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5 things that surprised me during our family's Iceland vacation

Sept. 06, 2022
8 min read
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As the pandemic stretched on, our entire family began feeling the itch to get back to the exciting trips we used to enjoy in the "before times." The summer of 2022 was poised to be that moment.

With a healthy stash of points and miles at the ready, we told both of our kids that they could pick any place in the world and we would do everything in our power to plan an incredible trip there.

Our daughter didn't need any time to think. Her instant reply: Iceland.


Anyone who has visited Iceland or seen pictures of the country's natural beauty would be hard-pressed to disagree, as the European destination is home to all kinds of otherworldly sights, including stunning black sand beaches, soothing geothermal spas and the mesmerizing northern lights. It's no wonder our daughter has had dreams of visiting the Land of Fire and Ice for years.

So, before long, we found ourselves planning a 10-day adventure to Iceland.

While we went into our Iceland trip feeling like we had learned enough from folks who had been there before to be adequately prepared, we were shocked by a number of things we encountered once we arrived. Here are a few surprises we took away from our time in Iceland.

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Budget-conscious travelers may struggle to find affordable options

Most people planning a trip to Iceland expect to pay inflated prices for food. We expected this as well, though the prices were still a touch more painful than we were anticipating. Thankfully, our kids eat a lot of fresh fruit and vegetables, but those came at a high cost.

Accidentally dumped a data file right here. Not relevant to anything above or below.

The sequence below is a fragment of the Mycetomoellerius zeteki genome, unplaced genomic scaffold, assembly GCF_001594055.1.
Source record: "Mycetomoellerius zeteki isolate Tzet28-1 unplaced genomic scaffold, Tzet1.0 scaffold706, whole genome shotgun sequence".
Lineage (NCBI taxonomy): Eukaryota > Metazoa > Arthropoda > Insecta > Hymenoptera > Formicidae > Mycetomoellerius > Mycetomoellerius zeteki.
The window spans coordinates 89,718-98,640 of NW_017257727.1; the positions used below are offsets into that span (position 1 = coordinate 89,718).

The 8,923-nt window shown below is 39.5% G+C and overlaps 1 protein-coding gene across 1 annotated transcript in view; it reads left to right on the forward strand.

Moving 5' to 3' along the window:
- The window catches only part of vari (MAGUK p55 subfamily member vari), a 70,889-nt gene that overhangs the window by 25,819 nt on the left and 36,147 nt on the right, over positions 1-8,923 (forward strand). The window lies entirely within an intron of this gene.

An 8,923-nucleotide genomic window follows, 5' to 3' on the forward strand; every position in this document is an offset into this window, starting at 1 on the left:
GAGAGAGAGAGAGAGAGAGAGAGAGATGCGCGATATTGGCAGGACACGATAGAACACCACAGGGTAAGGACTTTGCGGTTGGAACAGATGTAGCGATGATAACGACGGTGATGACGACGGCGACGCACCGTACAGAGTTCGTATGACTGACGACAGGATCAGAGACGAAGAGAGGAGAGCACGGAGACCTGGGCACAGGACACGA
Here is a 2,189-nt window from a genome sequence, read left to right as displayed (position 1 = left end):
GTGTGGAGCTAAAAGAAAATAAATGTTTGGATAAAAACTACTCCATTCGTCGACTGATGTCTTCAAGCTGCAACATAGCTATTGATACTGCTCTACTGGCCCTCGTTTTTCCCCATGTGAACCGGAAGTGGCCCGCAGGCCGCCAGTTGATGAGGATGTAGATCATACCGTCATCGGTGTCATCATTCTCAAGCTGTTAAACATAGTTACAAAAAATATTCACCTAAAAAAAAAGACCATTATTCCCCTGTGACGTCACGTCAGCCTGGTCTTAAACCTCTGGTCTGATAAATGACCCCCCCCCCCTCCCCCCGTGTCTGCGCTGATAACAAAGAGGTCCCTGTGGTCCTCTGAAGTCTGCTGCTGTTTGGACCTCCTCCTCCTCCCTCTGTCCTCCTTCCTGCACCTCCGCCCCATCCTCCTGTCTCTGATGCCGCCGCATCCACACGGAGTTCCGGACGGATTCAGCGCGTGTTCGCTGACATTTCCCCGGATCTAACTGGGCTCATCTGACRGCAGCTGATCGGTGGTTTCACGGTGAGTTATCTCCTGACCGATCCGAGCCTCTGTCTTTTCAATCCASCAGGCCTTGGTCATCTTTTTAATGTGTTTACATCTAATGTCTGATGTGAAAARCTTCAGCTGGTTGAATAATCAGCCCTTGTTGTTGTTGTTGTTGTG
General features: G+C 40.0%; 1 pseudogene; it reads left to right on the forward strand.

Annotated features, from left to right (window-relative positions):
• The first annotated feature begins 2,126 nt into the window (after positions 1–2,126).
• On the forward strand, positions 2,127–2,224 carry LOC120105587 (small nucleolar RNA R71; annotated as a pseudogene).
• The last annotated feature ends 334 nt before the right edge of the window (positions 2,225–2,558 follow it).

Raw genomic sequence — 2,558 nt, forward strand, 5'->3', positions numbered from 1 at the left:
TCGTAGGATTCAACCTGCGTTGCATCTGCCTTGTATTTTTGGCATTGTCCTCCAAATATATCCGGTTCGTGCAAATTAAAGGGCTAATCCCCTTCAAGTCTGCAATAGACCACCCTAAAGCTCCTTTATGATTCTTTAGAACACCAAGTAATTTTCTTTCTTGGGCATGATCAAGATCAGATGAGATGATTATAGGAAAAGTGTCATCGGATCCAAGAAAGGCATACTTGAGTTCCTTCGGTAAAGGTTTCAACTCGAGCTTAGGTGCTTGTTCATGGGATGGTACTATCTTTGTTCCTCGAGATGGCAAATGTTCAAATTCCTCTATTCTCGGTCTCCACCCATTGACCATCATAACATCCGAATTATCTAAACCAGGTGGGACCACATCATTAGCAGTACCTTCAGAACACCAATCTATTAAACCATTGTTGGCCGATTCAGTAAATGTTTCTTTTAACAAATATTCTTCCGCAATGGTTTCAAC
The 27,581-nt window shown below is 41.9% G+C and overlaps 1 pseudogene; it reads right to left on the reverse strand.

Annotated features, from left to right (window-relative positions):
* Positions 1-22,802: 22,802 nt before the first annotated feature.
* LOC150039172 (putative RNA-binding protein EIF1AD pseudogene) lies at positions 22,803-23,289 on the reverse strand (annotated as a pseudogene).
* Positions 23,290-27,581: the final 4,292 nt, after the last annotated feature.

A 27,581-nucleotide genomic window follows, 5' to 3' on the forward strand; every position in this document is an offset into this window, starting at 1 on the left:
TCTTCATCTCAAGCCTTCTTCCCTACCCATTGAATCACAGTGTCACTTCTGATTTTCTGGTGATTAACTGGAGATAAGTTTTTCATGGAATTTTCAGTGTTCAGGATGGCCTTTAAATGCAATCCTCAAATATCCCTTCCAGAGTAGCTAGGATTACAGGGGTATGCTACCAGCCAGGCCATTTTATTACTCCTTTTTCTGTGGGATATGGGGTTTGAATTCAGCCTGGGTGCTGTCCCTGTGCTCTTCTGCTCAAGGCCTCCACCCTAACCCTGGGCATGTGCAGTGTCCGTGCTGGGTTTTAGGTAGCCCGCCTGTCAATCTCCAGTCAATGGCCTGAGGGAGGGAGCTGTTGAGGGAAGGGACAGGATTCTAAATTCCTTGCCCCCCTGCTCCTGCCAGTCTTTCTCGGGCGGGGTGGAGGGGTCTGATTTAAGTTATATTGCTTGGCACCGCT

An apple or an orange at local grocery stores was double the price we would normally pay for one in the U.S. Items like grapes and fresh berries were even more expensive.

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However, we discovered one way you can trim costs on everyday essentials like snacks and bottled water: Costco. If you have a Costco membership, you can stock up at the Reykjavik location without spending a fortune. We grabbed bottled water, fruit and granola bars to take with us on the road as we explored more remote parts of the country.


For meals at sit-down restaurants, prepare for sticker shock. Even grabbing breakfast at a simple American- and British-themed diner we found in Hofn set us back almost $100 for our family of four.

Once you get past breakfast, all bets are off, so budget accordingly.

Related: How to get to Iceland using points and miles

The midnight sun is great for sightseeing but will mess with your kiddos

If you travel to Iceland in summer, you'll get to experience almost 24 hours of sunshine.

Absent a couple of hours of twilight in the wee hours of the morning, the sun really doesn't set over Iceland during the warmer months. We were initially worried that our hotel rooms wouldn't have good enough shades or curtains to block out the sun, so we made sure to pack eye masks.

Our fears proved unfounded, as most Icelandic hotels have great solutions for dampening the midnight sun, but the perpetual daylight ended up causing another issue.


Because it was light out for so long, our kids never really wanted to stop exploring. Around every corner was another incredible sight to see.

While we didn't mind stretching our sightseeing time at the start of our vacation and eating dinner around 9 p.m. GMT — which was close to the same time we'd eat back at our Virginia home — by the end of our vacation, it was starting to wear on us. Had we been staying much longer, the midnight bedtimes would've undoubtedly hit our kids hard.

Related: 9 reasons you should visit Iceland this summer

Family lodging options are tough to find

Our family of four doesn't sleep in one room and share one bathroom when we're at home, so we naturally look for a little extra space when selecting hotel rooms for our vacations.

In Reykjavik, we were able to find connecting rooms at major chain hotels. However, places outside of Reykjavik were another story.